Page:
Discussing symptoms consistent with MGD, 33.7% (459/1361) of subjects in the Shihpai Eye Study had one or more symptoms often or all the time, whereas 61.7% (283/459) had MGD defined by clinical signs of telangiectasia or orifice plugging. 28 The symptom survey used in this study consisted of eight questions that addressed the frequency of eye dryness, gritty/sandy sensation, burning sensation, sticky sensation, watering/tearing, redness, crusting/discharge, and eyes stuck shut. The group did not report on the relative frequencies of the symptoms reported by the subject sample, and symptom intensity was not assessed. Lekhanont et al. 27 reported a similar study (the Bangkok study) that used a modified version of the symptom survey developed for the Salisbury Eye Evaluation. They showed that of the 187 participants (34%) with “significant symptoms” (one or more of six “dry eye” symptoms, often or all the time), 63% had clinical signs of MGD defined by telangiectasia, collarettes (a sign of anterior blepharitis, not MGD), and gland plugging. 27 In contrast, Jie et al. 30 showed in the Beijing Eye Study that two clinical indicators of MGD (orifice plugging and lid telangiectasia) were not associated with patient-reported symptoms. Further details of these and other studies are summarized in Table 1
There were substantial differences in the exact clinical signs used to define MGD across those studies. The Beijing Eye Study used telangiectasia of the lid margin as the criterion for MGD, the Shihpai Eye Study considered telangiectasia or plugging of meibomian glands to be MGD, whereas the Melbourne Visual Impairment Project reported only the tear film breakup time (TBUT), which is a secondary or surrogate measure of MGD and therefore a less specific indicator of disease status. 28,30,31 Given the paucity of information on the natural history of MGD as well as the lack of consensus on how to define the disease or its severity, it is difficult to predict how these different definitions will affect MGD prevalence. An additional problem is that there are no universal standards for the assessment of MGD symptoms and clinical signs. For example, there is no universal standard set of criteria for grading eyelid telangiectasia or meibomian gland plugging to indicate clinical significance. In the absence of standards, the inherent subjectivity of assessment contributes to the variability between different studies. Finally, many of the signs or symptoms of MGD may be affected by factors other than MGD, such as contact lens wear, 30,32 36 anterior blepharitis, 37 40 and possibly other symptomatic ocular surface conditions such as ocular allergy.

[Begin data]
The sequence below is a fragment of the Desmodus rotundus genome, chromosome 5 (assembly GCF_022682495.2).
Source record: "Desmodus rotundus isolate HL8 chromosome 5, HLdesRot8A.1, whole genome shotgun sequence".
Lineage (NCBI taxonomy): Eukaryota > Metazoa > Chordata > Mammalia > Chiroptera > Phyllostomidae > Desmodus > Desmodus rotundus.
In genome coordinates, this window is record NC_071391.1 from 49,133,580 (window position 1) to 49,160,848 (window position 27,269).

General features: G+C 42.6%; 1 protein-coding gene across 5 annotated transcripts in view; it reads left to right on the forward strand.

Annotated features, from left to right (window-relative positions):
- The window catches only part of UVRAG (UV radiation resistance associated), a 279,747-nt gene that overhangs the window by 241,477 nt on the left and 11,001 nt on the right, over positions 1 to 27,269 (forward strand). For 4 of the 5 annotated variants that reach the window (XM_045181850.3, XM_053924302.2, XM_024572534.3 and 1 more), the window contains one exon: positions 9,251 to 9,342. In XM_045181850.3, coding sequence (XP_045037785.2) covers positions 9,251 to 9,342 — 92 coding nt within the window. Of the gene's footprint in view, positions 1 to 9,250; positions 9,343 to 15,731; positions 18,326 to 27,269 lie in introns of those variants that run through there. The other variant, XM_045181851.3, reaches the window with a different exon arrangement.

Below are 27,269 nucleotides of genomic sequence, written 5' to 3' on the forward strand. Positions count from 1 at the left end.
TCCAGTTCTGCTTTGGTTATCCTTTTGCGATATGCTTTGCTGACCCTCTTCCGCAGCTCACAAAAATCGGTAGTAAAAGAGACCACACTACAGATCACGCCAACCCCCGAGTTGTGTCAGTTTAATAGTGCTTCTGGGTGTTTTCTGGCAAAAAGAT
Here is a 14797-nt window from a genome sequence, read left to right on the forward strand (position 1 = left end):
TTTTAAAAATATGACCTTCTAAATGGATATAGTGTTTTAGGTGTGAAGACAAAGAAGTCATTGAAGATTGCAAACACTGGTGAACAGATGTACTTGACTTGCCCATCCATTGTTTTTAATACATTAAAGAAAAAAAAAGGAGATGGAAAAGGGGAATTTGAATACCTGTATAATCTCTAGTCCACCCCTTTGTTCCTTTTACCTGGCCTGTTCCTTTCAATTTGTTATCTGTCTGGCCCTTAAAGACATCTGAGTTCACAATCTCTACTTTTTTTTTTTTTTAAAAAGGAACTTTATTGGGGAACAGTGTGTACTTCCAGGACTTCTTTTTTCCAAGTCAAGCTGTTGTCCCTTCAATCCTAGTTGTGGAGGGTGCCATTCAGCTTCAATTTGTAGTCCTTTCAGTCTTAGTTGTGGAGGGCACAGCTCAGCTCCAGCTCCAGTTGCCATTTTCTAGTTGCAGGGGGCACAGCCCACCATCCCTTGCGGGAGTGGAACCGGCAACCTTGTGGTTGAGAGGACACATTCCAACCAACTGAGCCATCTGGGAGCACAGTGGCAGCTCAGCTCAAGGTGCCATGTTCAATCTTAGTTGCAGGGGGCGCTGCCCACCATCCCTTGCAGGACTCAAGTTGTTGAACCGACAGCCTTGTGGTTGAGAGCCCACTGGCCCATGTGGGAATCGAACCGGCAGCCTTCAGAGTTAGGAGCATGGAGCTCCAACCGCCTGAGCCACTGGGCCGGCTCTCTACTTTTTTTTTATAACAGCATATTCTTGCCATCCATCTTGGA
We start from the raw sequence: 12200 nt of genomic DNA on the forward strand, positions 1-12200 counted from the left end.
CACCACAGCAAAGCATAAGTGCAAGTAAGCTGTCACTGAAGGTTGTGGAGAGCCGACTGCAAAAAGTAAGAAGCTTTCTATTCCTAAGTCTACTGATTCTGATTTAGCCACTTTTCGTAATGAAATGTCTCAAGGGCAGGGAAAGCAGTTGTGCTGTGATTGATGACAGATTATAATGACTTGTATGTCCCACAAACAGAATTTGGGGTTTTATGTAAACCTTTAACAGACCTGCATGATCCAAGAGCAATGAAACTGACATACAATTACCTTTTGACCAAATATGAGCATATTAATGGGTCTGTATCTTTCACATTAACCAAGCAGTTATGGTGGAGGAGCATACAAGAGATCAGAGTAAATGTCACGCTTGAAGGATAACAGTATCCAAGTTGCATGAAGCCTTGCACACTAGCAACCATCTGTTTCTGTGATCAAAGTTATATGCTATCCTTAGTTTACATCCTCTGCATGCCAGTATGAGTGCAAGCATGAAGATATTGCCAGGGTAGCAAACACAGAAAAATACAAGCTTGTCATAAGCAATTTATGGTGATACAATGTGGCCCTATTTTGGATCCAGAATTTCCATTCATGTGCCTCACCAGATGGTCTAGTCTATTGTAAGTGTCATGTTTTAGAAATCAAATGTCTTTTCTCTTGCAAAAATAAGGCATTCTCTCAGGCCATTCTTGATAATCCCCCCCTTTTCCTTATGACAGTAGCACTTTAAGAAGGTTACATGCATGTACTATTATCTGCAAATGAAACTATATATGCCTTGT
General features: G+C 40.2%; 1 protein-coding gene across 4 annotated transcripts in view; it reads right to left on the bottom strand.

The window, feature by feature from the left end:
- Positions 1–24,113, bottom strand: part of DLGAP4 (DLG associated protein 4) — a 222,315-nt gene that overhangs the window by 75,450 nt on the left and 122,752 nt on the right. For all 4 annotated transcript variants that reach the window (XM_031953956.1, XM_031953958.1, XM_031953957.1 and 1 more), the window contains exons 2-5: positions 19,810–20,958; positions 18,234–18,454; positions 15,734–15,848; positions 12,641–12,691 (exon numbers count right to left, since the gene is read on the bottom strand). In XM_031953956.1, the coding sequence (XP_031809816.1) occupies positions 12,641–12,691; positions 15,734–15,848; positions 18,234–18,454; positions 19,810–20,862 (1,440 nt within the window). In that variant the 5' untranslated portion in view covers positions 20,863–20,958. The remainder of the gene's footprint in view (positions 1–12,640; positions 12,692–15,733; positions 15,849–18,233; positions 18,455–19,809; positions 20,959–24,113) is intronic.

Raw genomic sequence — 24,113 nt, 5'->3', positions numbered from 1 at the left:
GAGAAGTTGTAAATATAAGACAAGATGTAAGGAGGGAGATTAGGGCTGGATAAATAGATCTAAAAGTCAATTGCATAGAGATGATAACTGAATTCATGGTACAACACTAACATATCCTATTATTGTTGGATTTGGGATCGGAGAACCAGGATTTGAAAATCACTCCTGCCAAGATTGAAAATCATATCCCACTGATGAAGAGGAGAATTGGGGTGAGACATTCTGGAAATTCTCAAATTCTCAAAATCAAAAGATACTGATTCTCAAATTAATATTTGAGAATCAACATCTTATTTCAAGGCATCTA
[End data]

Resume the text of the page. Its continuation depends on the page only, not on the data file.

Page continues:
Another factor to consider in comparing prevalence across studies is the potential impact of the age distribution of the various study groups. If, as in dry eye disease, the prevalence of MGD increases with age, older populations would predictably give higher prevalence estimates than studies with a lower average age. Of the studies summarized herein, Uchino et al. 29 recruited only Japanese participants older than 60 years, whereas the Bangkok study involved participants older than 40 years. 29 The Japanese study found a higher prevalence rate of MGD than did the Bangkok study, as would be expected if the prevalence of MGD increases with age. 27 There has been no published report on the age-specific prevalence of MGD. 
There are other methodologic discrepancies that are worth mentioning. For example, the Bangkok study invited 550 volunteers from the population (above 40 years of age) to undergo annual eye screening. 27 This method differs considerably from the random sampling used in many other population-based studies, and as a result, subjects with more severe MGD may have been overrepresented because they may be more likely to volunteer for screening. Likewise, the Japanese study by Uchino et al. could be limited by a similar type of bias because of the disadvantage of recruiting a very small number of the targeted population. 29 Of 12,000 letters sent out to retirees, only 113 consented to the protocol and were recruited. This low participation rate makes it unlikely that the result is representative of the actual population prevalence. 
Clinic-Based Studies